There are strong echoes with the 19th centuryby Maria Misra / May 24, 2012 / Leave a comment
Published in June 2012 issue of Prospect Magazine
Over the last few weeks I have had the fascinating task of helping to select 60 people “whose actions have had a significant impact on lives in these islands and/or given the age its character” for a forthcoming BBC Radio 4 series. Entitled The New Elizabethans, we had, it seemed, been invited to update the story of “Good Queen Bess.” And initially such parallels appeared plausible enough: a 60-year saga of stability emerging from conflict (post-reformation or post-imperial); of elitist culture turning popular (Shakespeare then, the “classless society” now); and of a revivified economy (driven by globalisation in both cases).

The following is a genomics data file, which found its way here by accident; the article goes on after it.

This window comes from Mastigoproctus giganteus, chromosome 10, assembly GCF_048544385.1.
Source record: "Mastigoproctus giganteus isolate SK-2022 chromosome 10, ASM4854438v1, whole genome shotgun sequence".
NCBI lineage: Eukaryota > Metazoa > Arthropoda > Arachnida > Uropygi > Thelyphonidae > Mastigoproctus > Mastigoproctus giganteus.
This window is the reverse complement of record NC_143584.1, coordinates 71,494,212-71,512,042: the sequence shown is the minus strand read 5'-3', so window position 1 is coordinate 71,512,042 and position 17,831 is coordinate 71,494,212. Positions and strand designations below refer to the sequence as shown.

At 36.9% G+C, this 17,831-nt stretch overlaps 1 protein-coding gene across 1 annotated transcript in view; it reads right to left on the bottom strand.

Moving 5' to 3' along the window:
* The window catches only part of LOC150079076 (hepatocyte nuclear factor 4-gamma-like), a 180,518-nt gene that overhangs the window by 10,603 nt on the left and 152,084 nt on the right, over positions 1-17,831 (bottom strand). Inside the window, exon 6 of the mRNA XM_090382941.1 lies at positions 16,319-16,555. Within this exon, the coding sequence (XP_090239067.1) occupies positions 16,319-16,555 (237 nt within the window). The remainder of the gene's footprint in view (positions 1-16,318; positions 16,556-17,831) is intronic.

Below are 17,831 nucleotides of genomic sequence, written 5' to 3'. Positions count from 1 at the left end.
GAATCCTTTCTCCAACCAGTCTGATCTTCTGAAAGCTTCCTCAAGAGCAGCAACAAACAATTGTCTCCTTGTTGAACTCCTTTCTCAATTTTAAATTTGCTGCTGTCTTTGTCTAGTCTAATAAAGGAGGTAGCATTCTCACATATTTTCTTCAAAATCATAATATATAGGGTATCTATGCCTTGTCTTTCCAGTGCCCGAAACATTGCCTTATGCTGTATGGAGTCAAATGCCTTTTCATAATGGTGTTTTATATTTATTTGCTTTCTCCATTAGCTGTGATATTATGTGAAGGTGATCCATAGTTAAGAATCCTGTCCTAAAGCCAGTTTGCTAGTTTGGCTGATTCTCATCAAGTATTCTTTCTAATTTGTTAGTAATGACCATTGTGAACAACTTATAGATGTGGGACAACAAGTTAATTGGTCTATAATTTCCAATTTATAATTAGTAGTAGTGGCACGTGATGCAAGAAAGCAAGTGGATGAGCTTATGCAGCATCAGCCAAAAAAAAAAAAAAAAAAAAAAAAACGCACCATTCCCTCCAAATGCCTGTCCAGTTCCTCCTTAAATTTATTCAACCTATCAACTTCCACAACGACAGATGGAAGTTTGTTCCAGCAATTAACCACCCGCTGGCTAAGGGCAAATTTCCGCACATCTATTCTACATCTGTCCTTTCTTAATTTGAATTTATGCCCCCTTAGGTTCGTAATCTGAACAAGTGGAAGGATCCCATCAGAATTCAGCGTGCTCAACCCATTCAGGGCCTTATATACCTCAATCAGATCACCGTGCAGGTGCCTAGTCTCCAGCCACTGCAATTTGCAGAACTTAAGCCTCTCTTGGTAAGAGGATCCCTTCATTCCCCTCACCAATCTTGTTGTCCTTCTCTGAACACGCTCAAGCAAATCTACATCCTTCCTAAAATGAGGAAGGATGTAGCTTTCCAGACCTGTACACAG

But as we chewed over the choices, a very different era came to mind: not so much new Elizabethans, but neo-Victorians, or at least new late Victorians. If there has been a revival in the last 60 years, it has been of the cosmopolitan London-centric entrepôt of the fin de siècle, not of good old “Merrie England.” The era from the 1870-1914 saw finance triumph over industry as the country’s pre-eminent economic interest, setting the scene for the accelerating inequality and plutocracy that would reach its apogee in the finance-led boom of the Edwardian era. It was the age of “Pont Street Dutch”—when the elaborate red-brick baroque mansion-houses so beloved of the current international financial elite mushroomed throughout Mayfair, Kensington and Chelsea.